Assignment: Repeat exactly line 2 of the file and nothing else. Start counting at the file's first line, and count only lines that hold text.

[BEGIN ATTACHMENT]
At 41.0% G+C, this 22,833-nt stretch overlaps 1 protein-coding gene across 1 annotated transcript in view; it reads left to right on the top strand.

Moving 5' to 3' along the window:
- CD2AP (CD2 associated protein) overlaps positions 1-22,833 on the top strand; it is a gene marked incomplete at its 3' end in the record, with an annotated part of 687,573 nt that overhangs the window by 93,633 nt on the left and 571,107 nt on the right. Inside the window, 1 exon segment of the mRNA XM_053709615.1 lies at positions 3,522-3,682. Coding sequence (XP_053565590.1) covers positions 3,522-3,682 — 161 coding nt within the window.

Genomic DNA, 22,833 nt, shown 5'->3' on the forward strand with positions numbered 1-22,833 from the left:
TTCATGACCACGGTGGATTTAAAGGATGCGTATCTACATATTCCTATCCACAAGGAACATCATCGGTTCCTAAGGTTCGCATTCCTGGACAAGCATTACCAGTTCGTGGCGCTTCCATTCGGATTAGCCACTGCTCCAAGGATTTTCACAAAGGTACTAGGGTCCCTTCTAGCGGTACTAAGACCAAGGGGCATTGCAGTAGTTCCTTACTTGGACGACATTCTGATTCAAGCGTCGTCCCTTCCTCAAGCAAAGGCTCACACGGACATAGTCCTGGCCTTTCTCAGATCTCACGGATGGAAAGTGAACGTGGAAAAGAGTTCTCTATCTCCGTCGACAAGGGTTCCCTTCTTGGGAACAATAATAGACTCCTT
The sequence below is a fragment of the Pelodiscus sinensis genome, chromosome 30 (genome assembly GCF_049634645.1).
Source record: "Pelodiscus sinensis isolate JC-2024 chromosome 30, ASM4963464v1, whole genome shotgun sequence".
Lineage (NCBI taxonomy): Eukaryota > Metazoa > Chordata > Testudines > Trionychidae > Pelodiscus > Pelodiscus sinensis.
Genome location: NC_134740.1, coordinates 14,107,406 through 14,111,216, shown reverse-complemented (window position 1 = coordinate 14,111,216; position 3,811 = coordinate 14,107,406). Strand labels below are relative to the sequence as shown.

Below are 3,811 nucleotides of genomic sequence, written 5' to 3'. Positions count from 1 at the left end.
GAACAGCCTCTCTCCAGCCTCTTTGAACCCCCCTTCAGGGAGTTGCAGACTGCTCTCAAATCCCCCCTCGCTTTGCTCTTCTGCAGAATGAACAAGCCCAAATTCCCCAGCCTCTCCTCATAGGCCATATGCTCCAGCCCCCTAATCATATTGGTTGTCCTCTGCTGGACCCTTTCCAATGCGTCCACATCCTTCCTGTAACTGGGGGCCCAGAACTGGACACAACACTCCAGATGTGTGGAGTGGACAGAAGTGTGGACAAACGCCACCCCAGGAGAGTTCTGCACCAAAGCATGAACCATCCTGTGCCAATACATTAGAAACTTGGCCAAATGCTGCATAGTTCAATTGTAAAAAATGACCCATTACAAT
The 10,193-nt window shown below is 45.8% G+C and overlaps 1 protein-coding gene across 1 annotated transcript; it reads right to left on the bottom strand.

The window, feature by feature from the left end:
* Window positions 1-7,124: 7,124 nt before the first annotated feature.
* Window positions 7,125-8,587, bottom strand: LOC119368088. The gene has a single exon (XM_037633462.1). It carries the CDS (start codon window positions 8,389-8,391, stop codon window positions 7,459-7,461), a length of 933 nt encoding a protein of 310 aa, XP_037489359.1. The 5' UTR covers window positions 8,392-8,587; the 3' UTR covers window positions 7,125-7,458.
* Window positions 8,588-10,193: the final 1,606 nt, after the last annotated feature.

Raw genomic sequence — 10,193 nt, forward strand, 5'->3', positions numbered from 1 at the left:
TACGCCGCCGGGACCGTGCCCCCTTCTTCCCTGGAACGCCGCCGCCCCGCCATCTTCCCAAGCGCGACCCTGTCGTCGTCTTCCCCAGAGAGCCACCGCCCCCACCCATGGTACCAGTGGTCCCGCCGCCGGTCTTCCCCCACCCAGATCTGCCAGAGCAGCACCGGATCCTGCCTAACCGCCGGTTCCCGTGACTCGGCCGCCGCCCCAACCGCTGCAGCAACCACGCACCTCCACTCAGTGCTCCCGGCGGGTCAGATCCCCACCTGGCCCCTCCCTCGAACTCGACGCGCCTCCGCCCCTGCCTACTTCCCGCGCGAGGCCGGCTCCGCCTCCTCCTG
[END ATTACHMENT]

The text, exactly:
Moving 5' to 3' along the window: